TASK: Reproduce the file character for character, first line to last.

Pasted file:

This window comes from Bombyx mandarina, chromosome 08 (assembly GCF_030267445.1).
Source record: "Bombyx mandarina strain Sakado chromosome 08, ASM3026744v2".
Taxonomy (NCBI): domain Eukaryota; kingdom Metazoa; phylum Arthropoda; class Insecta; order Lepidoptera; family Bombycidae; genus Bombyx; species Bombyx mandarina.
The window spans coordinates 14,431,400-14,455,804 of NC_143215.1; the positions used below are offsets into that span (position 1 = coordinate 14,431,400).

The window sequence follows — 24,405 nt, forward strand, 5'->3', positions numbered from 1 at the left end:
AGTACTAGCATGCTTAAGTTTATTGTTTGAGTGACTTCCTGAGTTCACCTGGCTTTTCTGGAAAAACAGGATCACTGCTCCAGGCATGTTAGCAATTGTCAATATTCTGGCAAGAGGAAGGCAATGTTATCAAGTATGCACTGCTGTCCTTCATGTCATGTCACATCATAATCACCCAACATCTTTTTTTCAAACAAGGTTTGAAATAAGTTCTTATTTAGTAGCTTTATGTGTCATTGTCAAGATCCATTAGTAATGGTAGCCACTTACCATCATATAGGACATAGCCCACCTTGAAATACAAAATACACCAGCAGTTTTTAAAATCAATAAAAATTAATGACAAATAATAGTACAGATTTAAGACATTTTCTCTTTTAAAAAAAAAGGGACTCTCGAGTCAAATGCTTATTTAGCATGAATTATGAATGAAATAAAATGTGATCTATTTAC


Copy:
This window comes from Bombyx mandarina, chromosome 08 (assembly GCF_030267445.1).
Source record: "Bombyx mandarina strain Sakado chromosome 08, ASM3026744v2".
Taxonomy (NCBI): domain Eukaryota; kingdom Metazoa; phylum Arthropoda; class Insecta; order Lepidoptera; family Bombycidae; genus Bombyx; species Bombyx mandarina.
The window spans coordinates 14,431,400-14,455,804 of NC_143215.1; the positions used below are offsets into that span (position 1 = coordinate 14,431,400).

The window sequence follows — 24,405 nt, forward strand, 5'->3', positions numbered from 1 at the left end:
AGTACTAGCATGCTTAAGTTTATTGTTTGAGTGACTTCCTGAGTTCACCTGGCTTTTCTGGAAAAACAGGATCACTGCTCCAGGCATGTTAGCAATTGTCAATATTCTGGCAAGAGGAAGGCAATGTTATCAAGTATGCACTGCTGTCCTTCATGTCATGTCACATCATAATCACCCAACATCTTTTTTTCAAACAAGGTTTGAAATAAGTTCTTATTTAGTAGCTTTATGTGTCATTGTCAAGATCCATTAGTAATGGTAGCCACTTACCATCATATAGGACATAGCCCACCTTGAAATACAAAATACACCAGCAGTTTTTAAAATCAATAAAAATTAATGACAAATAATAGTACAGATTTAAGACATTTTCTCTTTTAAAAAAAAAGGGACTCTCGAGTCAAATGCTTATTTAGCATGAATTATGAATGAAATAAAATGTGATCTATTTAC